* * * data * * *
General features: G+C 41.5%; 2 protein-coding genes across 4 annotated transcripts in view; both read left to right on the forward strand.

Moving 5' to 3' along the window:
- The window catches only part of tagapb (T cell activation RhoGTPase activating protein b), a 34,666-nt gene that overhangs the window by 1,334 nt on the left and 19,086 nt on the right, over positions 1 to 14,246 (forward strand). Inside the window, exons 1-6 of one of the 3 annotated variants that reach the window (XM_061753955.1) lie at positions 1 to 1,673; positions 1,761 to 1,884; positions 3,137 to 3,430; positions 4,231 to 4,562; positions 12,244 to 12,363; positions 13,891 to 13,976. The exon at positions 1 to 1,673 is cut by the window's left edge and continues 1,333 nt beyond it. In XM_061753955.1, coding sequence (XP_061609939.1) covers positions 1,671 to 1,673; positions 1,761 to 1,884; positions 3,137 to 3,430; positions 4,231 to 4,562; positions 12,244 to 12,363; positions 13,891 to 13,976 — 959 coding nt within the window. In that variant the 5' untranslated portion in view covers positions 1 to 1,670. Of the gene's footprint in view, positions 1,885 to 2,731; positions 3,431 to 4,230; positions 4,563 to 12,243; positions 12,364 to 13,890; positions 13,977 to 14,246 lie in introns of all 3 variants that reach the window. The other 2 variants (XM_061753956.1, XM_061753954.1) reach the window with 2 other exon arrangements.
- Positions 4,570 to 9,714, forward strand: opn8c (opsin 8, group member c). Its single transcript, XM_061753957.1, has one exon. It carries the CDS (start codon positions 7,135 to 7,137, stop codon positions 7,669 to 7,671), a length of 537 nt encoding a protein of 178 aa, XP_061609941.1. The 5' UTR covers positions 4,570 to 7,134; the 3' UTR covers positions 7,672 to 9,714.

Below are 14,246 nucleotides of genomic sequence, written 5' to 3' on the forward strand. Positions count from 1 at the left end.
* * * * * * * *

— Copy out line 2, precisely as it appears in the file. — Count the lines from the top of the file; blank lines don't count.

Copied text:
Moving 5' to 3' along the window: